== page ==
DevBlog 27 / Dynamics, NPCs and facial Animations

Hi everyone!

André was busy adding some dynamic bones for our characters, and save a lot of time in animations. Small portions of the model like pony tails or small bags now don’t need to be animated so the animation pipeline is more straightforward.

Dynamic jiggle physics, exaggerated effect.

He also added a first version of Audio Occlusion. In practice, the sound is occluded by a low pass filter and the volume is decreased when not in sight of the audio listener. This leads to a more immersive experience, since the player will be able to notice when a sound comes from inside a building or from the outside.

Iuri this week improved the main character’s RIG, imbuing her with a lot more feeling and life. Now we feel like we’re able to convey emotions more easily, which helps a lot with storytelling.

New facial animations.

Pichel is currently working on a very important character, which we will show further down the road. He recently finished up an NPC, a prisioner, and you can check below how the model looks in-game.

Prisoner NPC.

Also check it out our newest WIP gameplay trailer:

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DevBlog 26 / A Mount and Blade

Hi there!


Iuri has been working
on more animations this week and he’s showing a little bit of the process:

“For this animation I didn’t just want to make a generic mount, I wanted to portray the relationship between the two characters, as well as the agility of the main character and kindness of the elk. I started by exploring some poses that would evoke what I wanted to transmit. I analysed videos as well as images.

My first approach on this stage is trying to get the poses that describe the movement in place, I check if the silhouette of the pose is working for the camera view as well in other perspectives, the line of action, twinings, balance, etc. On a second approach to blocking I start to work on timing and improve on some poses, I also add breakdowns until I have all the necessary poses. Going on through spline after having to make some iterations to the animation, I work on timings, ins and outs of poses, arcs, exaggeration, movement resistance, which part is leading the action and which parts are following, etc.

Having arrived at the polish phase I improve the arcs, spacing, overlapping, animation curves, pops and other minor adjustments.”

In the meantime, Tomé decided to take a break from working on the swamp scene (after weeks of only focusing on that) and started developing new weapons. These will mostly be hidden in chests and are meant to work as rewards for players who carefully explore each location of the game.

New weapons concepts.

At the character art department, Pichel is doing retopology and UVs for the new character we mentioned last time, which will be shown in the next devblog update.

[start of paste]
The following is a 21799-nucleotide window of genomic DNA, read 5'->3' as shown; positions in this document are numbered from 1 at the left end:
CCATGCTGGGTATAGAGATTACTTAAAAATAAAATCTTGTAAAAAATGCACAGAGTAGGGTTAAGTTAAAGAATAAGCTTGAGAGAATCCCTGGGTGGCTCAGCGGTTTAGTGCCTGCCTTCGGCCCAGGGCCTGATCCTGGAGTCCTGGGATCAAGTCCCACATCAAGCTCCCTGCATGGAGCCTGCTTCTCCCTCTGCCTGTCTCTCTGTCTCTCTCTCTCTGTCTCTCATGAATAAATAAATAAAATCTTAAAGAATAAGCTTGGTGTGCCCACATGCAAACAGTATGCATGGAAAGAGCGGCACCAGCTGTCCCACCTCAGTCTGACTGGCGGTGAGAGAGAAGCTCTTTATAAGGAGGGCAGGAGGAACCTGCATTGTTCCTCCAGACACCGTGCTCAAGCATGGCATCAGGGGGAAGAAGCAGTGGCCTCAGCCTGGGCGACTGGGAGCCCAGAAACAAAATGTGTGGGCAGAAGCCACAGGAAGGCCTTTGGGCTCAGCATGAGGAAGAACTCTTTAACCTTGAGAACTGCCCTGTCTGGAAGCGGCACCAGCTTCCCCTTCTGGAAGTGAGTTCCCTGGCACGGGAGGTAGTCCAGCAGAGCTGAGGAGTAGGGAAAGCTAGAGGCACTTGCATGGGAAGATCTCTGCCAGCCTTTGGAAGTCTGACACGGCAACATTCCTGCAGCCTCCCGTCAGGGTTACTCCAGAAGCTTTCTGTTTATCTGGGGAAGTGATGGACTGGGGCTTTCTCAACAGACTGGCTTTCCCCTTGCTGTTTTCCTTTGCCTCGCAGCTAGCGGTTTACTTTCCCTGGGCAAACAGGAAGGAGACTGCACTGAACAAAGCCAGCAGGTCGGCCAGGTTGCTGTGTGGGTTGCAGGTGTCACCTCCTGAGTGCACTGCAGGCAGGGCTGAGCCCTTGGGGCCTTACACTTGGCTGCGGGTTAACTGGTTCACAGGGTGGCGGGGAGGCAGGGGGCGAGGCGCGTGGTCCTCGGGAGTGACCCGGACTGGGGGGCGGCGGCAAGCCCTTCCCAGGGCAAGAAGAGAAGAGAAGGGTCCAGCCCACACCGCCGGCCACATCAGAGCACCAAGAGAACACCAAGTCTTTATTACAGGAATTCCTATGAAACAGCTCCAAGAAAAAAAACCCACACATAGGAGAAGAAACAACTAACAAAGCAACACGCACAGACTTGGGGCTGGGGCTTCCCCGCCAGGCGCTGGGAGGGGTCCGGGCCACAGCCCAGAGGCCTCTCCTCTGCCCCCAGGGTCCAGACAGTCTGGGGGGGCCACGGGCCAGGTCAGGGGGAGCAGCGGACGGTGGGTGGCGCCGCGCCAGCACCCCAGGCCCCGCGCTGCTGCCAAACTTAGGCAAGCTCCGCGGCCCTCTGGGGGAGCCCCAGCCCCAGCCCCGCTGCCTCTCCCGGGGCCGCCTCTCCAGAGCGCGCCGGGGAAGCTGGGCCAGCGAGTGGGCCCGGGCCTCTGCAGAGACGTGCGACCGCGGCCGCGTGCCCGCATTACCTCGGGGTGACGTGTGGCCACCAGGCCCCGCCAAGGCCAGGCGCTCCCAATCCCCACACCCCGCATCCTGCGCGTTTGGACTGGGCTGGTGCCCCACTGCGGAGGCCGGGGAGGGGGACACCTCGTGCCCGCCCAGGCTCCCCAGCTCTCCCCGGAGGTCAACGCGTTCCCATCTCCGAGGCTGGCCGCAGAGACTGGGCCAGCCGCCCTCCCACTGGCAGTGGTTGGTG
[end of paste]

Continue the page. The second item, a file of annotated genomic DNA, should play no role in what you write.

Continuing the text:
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DevBlog 25 / Hard Rock

Hi everyone!

This week André worked on improving the streaming system of the game. Some shortcuts and hacks were made for hiccup-free loadings, most of the loading is made in a background thread but the activation of the game objects is made in the main thread. So that forced us to make a frame by frame loading system only for the activation of some chunks of zones. André also finished the localization logic so now it is easy to translate the game.

Iuri is back to work after a deserved vacation, he’s working on the mount animations of the companion and player movement while mounted. Riding the Elk is a very important part of the game; we removed it temporarily because we only had placeholder animations.

One of our challenges this week consisted in producing low poly assets that would allow us to improve the look of the rocky cliffs that limit the first areas of the game. Tomé developed a few modules that can be bashed together inside the engine in order to create the steep rock faces you can see below. For the moss on top, we chose to duplicate the geometry from the upper part of each asset, and then we used a grassy material with the Cutout Rendering Mode selected.

Our rocky cliffs building kit.

Here is an example of what we can come up with inside Unity using the kit.

Meanwhile, Pichel is hard at work sculpting a new character model that we will show a sneak peak in a future devblog.

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DevBlog 24 / Working on new areas

Hi there!

Today we are showing you a new area of the game featuring a very different mood from the previous ones. We want the player to experience very diverse atmospheres along the journey, so we are crafting locations with varied terrain topology, distinct architecture and enemies with a different feel.